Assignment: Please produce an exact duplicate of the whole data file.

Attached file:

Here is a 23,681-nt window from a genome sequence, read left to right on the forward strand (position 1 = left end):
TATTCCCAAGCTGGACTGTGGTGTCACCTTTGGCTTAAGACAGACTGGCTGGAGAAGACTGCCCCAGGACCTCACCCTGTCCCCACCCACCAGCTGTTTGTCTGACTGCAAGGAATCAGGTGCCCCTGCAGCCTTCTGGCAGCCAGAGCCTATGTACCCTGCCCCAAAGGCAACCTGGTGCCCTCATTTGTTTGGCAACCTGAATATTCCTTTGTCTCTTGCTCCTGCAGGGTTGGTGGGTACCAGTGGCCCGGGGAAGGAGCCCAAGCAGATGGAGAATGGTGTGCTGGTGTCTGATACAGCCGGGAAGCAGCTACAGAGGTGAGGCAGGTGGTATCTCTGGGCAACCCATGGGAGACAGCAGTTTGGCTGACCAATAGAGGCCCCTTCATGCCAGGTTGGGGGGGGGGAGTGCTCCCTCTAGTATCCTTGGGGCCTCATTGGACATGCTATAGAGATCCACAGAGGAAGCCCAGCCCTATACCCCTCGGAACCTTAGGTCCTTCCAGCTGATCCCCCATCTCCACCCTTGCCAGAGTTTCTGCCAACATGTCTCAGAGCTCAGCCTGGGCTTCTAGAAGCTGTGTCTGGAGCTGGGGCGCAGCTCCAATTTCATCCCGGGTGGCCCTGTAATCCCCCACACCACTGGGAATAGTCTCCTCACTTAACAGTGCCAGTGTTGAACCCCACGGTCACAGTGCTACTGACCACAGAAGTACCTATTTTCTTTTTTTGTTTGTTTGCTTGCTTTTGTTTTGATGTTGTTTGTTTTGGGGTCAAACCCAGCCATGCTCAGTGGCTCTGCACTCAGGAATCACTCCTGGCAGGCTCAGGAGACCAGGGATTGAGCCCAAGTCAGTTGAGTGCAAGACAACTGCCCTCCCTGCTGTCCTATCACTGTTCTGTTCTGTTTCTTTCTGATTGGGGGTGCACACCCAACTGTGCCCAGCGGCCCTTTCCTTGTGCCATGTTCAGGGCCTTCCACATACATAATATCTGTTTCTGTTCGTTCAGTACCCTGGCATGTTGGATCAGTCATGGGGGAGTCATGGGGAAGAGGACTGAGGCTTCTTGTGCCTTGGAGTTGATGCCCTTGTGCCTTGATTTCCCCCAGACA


Here is a 23,681-nt window from a genome sequence, read left to right on the forward strand (position 1 = left end):
TATTCCCAAGCTGGACTGTGGTGTCACCTTTGGCTTAAGACAGACTGGCTGGAGAAGACTGCCCCAGGACCTCACCCTGTCCCCACCCACCAGCTGTTTGTCTGACTGCAAGGAATCAGGTGCCCCTGCAGCCTTCTGGCAGCCAGAGCCTATGTACCCTGCCCCAAAGGCAACCTGGTGCCCTCATTTGTTTGGCAACCTGAATATTCCTTTGTCTCTTGCTCCTGCAGGGTTGGTGGGTACCAGTGGCCCGGGGAAGGAGCCCAAGCAGATGGAGAATGGTGTGCTGGTGTCTGATACAGCCGGGAAGCAGCTACAGAGGTGAGGCAGGTGGTATCTCTGGGCAACCCATGGGAGACAGCAGTTTGGCTGACCAATAGAGGCCCCTTCATGCCAGGTTGGGGGGGGGGAGTGCTCCCTCTAGTATCCTTGGGGCCTCATTGGACATGCTATAGAGATCCACAGAGGAAGCCCAGCCCTATACCCCTCGGAACCTTAGGTCCTTCCAGCTGATCCCCCATCTCCACCCTTGCCAGAGTTTCTGCCAACATGTCTCAGAGCTCAGCCTGGGCTTCTAGAAGCTGTGTCTGGAGCTGGGGCGCAGCTCCAATTTCATCCCGGGTGGCCCTGTAATCCCCCACACCACTGGGAATAGTCTCCTCACTTAACAGTGCCAGTGTTGAACCCCACGGTCACAGTGCTACTGACCACAGAAGTACCTATTTTCTTTTTTTGTTTGTTTGCTTGCTTTTGTTTTGATGTTGTTTGTTTTGGGGTCAAACCCAGCCATGCTCAGTGGCTCTGCACTCAGGAATCACTCCTGGCAGGCTCAGGAGACCAGGGATTGAGCCCAAGTCAGTTGAGTGCAAGACAACTGCCCTCCCTGCTGTCCTATCACTGTTCTGTTCTGTTTCTTTCTGATTGGGGGTGCACACCCAACTGTGCCCAGCGGCCCTTTCCTTGTGCCATGTTCAGGGCCTTCCACATACATAATATCTGTTTCTGTTCGTTCAGTACCCTGGCATGTTGGATCAGTCATGGGGGAGTCATGGGGAAGAGGACTGAGGCTTCTTGTGCCTTGGAGTTGATGCCCTTGTGCCTTGATTTCCCCCAGACA